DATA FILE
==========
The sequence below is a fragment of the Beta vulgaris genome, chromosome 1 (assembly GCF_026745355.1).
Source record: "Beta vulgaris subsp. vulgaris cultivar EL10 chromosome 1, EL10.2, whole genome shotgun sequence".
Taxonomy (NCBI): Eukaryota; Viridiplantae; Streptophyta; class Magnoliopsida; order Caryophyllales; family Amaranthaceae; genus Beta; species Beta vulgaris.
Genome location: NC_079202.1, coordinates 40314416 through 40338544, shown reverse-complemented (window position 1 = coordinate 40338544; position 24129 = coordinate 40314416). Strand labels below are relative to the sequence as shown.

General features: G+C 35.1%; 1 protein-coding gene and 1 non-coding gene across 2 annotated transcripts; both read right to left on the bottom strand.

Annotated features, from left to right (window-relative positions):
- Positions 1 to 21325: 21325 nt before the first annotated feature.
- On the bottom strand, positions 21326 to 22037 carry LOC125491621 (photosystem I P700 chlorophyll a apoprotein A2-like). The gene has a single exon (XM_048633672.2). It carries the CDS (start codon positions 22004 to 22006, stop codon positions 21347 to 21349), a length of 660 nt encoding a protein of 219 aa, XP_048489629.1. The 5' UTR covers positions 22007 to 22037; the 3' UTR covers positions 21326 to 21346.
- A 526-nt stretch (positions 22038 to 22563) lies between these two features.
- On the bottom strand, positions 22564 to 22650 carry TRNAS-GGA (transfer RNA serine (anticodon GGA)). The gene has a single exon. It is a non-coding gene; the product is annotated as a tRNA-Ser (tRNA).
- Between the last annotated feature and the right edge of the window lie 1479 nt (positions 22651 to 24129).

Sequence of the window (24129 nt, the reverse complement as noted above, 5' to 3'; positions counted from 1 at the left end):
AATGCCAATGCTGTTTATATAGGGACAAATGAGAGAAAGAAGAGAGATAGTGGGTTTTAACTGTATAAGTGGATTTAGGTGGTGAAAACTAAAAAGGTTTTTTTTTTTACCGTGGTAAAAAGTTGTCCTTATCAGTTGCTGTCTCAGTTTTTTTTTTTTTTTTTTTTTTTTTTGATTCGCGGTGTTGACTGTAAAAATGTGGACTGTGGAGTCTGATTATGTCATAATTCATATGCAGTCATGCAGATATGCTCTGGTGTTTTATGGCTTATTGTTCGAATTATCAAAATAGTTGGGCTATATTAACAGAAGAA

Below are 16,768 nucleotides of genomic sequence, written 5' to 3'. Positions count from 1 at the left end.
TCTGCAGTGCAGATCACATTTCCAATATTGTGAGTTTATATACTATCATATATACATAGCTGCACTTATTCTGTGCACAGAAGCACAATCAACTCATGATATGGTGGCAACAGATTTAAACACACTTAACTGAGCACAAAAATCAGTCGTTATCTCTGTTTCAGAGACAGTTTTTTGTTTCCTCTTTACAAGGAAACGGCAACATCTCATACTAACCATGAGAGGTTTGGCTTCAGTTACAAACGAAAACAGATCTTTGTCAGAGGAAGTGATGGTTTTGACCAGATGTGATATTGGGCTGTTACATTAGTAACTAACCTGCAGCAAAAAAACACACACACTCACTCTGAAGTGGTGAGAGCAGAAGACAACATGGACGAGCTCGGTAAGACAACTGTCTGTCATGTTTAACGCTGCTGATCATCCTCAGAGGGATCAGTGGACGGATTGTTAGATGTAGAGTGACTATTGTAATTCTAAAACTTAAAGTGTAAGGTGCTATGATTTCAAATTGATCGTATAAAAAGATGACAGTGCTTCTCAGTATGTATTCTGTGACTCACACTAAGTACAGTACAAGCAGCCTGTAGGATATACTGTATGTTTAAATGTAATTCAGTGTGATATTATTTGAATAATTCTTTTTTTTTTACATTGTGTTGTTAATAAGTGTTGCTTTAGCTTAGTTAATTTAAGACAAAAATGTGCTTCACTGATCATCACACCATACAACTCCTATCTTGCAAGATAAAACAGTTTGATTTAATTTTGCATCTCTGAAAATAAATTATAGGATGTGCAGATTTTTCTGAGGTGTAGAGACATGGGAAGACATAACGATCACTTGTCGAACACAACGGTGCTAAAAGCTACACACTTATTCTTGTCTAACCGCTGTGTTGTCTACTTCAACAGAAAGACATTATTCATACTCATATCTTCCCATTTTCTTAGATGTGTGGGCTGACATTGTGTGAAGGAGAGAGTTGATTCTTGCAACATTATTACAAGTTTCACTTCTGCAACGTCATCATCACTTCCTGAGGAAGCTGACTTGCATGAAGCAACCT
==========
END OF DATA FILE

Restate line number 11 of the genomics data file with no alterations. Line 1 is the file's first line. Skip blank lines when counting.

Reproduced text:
- Between the last annotated feature and the right edge of the window lie 1479 nt (positions 22651 to 24129).